The Beekeeper’s Companion Since 1861

The Classroom

The Classroom – June 2018

- June 1, 2018 - Jerry Hayes - (excerpts)

ABJ The Classroom
Q POWDERED SUGAR for VARROA

Hi Jerry,

Several folks in my area recommend a powdered sugar treatment simultaneous with ApiLifeVar thymol treatment. However, I get confusing advice on powdered sugar. Is it the grocery store stuff that has some cornstarch or is there a “pure” non-cornstarch product, and if so where does one find it?? I’m a relative newbie and find the adage “ask 10 beekeepers & get 15 answers” to be true!! Very much appreciate you & the American Bee Journal!!

Thanks,
Anita

A

First learn to identify varroa levels in a colony at the right time, and then control varroa at the right time with the right methods. Add in verifying that your varroa controls actually worked, and that will be the difference between if you can be a successful beekeeper manager and not kill your colony, or getting frustrated and moving on to an easier hobby like stamp collecting.

Not wanting to ‘re-invent the wheel’ the Honey Bee Health Coalition (HBHC) has developed the best tool for learning the why, when, where, and how to control varroa. Link is below.

https://honeybeehealthcoalition.org/wp-content/uploads/2015/08/HBHC-Guide_Varroa-Interactive-PDF.pdf

Now to your question. First are you sure you are only getting 15 answers from 10 beekeepers??? The worst thing is the 1-3 year beekeeper, who is now the world expert, having a web site and YouTube channel. The industry’s lack of a real go-to location that offers all things informational/educational has been our downfall. The HBHC is trying to fill that gap and has made tremendous progress, but it will be awhile before it is generally identified as such. In the meantime, I am glad you are asking questions and are confused, as that means you are thinking deeply about how to keep your colony healthy.

When a varroa has reproduced on a larva/pupa in a cell it exits that cell and enters the ‘dispersal’ phase as it rides around on an adult bee for transportation, looking for another brood cell to enter so it can lay eggs and reproduce on the next larva, making your colony sicker. Removing as many varroa as possible safely will directly impact the positive health of the honey bees. In this dispersal phase, if a powder or dust is applied and is widely shared on all the bees, it gets on the foot pads of varroa, they can’t hang on to the bee they are riding on and fall off. If you have a screened bottom they can fall through and out onto the ground and poof they are dead. It is an irritant to the bees, as they don’t like being covered in a dust, so they engage in grooming behavior more actively, removing additional mites.

This technique started in Asia using rice flour. This was adapted in the West using powdered sugar, as it is a dust and the bees can then clean themselves up, eating the varroa control product. Don’t worry about the corn starch in grocery store powdered sugar to prevent clumping and caking. It is a very small amount. Bees eat a lot of stuff that is indigestible and at this time of year getting out and defecating is easy. With all the other stuff they eat, using powdered sugar is not a game stopper. Remember that 2/3rds of all varroa mites are generally hiding and reproducing behind capped cells. So, they are protected and immune from 99% of the varroa control methods and products. Using powdered sugar and thymol and all the products that use a combination of essential oils is a great technique, but remember that varroa are emerging every day, because they have been protected behind capped cells. To keep abreast of the situation, sample, treat if necessary, and sample again. Additional treatment decisions, if needed, will have to be made.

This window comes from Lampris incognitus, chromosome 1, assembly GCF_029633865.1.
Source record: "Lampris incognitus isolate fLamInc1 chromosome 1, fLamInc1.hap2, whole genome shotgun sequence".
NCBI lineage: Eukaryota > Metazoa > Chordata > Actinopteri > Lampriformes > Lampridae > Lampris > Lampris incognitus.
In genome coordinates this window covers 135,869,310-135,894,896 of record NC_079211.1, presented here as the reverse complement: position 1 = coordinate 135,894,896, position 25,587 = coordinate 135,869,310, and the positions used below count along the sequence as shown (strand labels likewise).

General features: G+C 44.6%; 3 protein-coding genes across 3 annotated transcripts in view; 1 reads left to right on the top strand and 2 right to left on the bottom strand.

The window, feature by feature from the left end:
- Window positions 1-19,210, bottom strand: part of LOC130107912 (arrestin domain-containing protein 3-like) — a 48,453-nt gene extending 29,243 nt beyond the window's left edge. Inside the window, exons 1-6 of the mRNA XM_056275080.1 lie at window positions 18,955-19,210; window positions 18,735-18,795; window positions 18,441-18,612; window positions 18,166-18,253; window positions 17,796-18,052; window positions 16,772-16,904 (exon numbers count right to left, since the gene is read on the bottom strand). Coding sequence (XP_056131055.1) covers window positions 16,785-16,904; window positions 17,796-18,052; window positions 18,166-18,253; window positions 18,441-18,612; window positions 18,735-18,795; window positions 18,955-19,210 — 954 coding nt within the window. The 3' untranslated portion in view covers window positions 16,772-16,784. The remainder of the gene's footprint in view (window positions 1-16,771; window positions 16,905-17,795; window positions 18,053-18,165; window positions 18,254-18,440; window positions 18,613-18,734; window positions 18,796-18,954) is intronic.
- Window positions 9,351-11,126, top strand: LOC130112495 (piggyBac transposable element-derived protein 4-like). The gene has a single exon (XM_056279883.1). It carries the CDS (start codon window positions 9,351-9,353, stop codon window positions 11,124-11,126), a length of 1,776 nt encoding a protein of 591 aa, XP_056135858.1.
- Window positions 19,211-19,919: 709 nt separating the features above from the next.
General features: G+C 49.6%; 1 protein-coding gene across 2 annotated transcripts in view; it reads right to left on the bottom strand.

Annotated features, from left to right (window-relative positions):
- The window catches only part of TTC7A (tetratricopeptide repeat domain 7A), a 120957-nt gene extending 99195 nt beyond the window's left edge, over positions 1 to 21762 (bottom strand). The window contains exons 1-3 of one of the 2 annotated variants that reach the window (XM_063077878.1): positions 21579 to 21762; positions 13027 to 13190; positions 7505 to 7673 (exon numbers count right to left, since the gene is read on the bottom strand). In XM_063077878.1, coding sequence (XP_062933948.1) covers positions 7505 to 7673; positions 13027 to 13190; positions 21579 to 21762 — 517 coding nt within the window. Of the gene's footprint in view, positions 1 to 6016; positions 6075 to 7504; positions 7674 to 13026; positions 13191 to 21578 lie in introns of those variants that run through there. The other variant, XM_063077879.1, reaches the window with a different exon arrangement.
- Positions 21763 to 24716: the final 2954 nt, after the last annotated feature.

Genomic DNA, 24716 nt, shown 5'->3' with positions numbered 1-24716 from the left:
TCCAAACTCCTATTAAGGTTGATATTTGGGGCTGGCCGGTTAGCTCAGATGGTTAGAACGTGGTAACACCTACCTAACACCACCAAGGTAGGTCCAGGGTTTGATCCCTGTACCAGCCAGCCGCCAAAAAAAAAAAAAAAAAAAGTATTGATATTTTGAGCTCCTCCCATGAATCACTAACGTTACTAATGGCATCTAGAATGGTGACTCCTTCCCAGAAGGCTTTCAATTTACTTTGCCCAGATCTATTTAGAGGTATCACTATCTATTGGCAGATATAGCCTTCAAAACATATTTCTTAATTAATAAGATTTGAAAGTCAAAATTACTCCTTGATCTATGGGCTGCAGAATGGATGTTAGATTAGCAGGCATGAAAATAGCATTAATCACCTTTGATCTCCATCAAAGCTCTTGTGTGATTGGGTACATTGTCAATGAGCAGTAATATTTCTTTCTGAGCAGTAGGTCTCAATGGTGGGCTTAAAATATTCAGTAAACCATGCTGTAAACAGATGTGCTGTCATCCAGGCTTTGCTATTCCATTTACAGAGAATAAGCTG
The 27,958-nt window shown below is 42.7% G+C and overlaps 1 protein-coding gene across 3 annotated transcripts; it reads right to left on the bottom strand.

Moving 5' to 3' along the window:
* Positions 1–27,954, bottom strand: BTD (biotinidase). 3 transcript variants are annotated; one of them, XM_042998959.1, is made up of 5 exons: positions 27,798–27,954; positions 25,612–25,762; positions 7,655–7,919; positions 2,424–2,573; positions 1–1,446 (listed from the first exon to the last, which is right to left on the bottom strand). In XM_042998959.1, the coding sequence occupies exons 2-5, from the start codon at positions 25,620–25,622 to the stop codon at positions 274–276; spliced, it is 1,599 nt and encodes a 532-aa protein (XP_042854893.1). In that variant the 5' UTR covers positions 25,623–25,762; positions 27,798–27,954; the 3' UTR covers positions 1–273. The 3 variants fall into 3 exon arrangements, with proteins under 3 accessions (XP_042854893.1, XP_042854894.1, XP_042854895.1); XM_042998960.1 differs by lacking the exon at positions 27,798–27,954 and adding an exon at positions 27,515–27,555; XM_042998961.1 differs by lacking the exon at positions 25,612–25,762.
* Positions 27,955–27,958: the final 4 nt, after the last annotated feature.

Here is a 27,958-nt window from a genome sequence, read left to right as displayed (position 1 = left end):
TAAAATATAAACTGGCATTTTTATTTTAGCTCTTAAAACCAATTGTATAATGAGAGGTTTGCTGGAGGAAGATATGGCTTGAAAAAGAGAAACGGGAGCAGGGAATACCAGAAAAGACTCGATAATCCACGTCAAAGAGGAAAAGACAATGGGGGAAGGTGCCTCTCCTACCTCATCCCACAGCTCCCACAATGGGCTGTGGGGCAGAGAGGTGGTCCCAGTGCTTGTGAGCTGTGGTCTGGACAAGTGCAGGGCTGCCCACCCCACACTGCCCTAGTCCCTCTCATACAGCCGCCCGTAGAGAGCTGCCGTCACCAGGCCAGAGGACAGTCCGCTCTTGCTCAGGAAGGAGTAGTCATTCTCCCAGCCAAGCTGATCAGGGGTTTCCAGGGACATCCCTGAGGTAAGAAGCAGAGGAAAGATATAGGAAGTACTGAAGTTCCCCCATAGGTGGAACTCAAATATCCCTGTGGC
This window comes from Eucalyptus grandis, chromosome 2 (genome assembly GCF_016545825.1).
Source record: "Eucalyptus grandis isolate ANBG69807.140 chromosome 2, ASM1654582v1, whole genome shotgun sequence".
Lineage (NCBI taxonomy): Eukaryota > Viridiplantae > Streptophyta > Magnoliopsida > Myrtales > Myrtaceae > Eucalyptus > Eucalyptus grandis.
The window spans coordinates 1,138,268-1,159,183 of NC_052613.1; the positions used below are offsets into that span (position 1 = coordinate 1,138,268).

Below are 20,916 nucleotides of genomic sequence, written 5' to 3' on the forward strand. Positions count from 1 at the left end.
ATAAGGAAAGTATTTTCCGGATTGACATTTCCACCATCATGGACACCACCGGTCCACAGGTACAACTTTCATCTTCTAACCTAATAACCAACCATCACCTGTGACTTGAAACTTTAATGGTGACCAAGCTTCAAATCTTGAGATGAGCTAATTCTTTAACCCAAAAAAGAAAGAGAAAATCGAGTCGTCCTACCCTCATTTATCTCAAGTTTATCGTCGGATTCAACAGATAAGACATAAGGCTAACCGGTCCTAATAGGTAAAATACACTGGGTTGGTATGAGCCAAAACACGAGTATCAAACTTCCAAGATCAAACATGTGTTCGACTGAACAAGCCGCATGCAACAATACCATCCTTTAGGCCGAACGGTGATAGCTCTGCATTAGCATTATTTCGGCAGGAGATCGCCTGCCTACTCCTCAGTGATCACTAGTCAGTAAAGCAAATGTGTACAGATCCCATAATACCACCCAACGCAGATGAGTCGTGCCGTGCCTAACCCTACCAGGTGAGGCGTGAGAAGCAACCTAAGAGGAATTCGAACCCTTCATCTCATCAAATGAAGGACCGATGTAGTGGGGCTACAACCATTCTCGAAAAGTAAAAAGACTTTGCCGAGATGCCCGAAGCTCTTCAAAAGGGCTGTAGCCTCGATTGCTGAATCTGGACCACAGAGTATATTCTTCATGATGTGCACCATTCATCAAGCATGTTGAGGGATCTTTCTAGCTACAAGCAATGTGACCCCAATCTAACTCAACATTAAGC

Sorry for the long Jerry answer, but there it is. I hope it helps you.

From Anita

Thanks Jerry. The quality & depth of your answers is why I love your column. Sorry for such a basic question. This is year two for me, and I am trying to get all the stuff right!!

Thanks again,
Anita

Q OLD HONEY IN SUPERS

Dear Jerry,

Unfortunately, we were not able to extract honey when we wanted to this fall. The supers have been kept in the garage with bottom boards and top covers. Rodent proof. Can we still extract for our own use, or should we just plan on feeding back to next year’s bees? Living in western WY, we don’t have the humidity or hive beetle that lots of people online were saying put a time crunch to extracting.

Thanks!
Nina


A

Hey Nina,

If it hasn’t granulated, the original moisture was below 18% or so to retard fermentation, and the honey while in storage was not exposed to chemicals, you are good to go.

Enjoy.


Q  How Far Apart

How far apart should you set your hives?

Thanks,
Maynard Martin

A

Great question Maynard,

Honey bees use all sorts of visual and sensory cues to find their home. Size, shape, color, distinctive markings, odors, all help foragers locate their home, their sisters and their queen.

Before varroa when there were lots of wild colonies living successfully in a hollow tree or attic of somebody’s house, they tried to separate themselves from other colonies by hundreds of yards when colony living space was easy to find.

But when colonies are very close as is common with commercial beekeepers, who typically hold 4 or 6 colonies on a pallet, each colony becomes a visual duplicate of all the others. Sometimes the bees get confused and can go to the wrong colony carrying pollen, nectar, varroa mites, and/or diseases back and forth. Not great, but for efficient transport …

VIEW SITE MAP